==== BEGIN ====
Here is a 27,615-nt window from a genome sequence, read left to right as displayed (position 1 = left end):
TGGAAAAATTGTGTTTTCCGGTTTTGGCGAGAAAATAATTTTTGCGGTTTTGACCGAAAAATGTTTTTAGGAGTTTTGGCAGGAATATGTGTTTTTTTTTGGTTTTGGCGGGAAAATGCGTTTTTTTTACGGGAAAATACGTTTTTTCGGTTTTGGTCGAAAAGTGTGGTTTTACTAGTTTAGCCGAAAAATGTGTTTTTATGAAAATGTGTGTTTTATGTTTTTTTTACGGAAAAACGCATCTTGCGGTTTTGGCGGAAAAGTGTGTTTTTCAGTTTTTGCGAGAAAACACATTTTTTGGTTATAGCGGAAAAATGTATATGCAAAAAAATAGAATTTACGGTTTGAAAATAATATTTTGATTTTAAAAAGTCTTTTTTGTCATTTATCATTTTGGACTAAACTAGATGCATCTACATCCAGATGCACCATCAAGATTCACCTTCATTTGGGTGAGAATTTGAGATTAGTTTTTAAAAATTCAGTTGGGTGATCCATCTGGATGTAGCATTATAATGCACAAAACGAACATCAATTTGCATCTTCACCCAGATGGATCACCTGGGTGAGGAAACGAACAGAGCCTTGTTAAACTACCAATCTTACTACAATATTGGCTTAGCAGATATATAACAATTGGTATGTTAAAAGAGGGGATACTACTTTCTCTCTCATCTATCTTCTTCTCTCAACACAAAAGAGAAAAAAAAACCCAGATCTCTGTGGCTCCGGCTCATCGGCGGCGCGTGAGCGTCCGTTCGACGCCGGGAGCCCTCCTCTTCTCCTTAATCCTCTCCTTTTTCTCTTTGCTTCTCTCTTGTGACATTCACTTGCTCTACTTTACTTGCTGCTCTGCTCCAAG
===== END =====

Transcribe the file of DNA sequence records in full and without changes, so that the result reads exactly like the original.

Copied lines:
Here is a 27,615-nt window from a genome sequence, read left to right as displayed (position 1 = left end):
TGGAAAAATTGTGTTTTCCGGTTTTGGCGAGAAAATAATTTTTGCGGTTTTGACCGAAAAATGTTTTTAGGAGTTTTGGCAGGAATATGTGTTTTTTTTTGGTTTTGGCGGGAAAATGCGTTTTTTTTACGGGAAAATACGTTTTTTCGGTTTTGGTCGAAAAGTGTGGTTTTACTAGTTTAGCCGAAAAATGTGTTTTTATGAAAATGTGTGTTTTATGTTTTTTTTACGGAAAAACGCATCTTGCGGTTTTGGCGGAAAAGTGTGTTTTTCAGTTTTTGCGAGAAAACACATTTTTTGGTTATAGCGGAAAAATGTATATGCAAAAAAATAGAATTTACGGTTTGAAAATAATATTTTGATTTTAAAAAGTCTTTTTTGTCATTTATCATTTTGGACTAAACTAGATGCATCTACATCCAGATGCACCATCAAGATTCACCTTCATTTGGGTGAGAATTTGAGATTAGTTTTTAAAAATTCAGTTGGGTGATCCATCTGGATGTAGCATTATAATGCACAAAACGAACATCAATTTGCATCTTCACCCAGATGGATCACCTGGGTGAGGAAACGAACAGAGCCTTGTTAAACTACCAATCTTACTACAATATTGGCTTAGCAGATATATAACAATTGGTATGTTAAAAGAGGGGATACTACTTTCTCTCTCATCTATCTTCTTCTCTCAACACAAAAGAGAAAAAAAAACCCAGATCTCTGTGGCTCCGGCTCATCGGCGGCGCGTGAGCGTCCGTTCGACGCCGGGAGCCCTCCTCTTCTCCTTAATCCTCTCCTTTTTCTCTTTGCTTCTCTCTTGTGACATTCACTTGCTCTACTTTACTTGCTGCTCTGCTCCAAG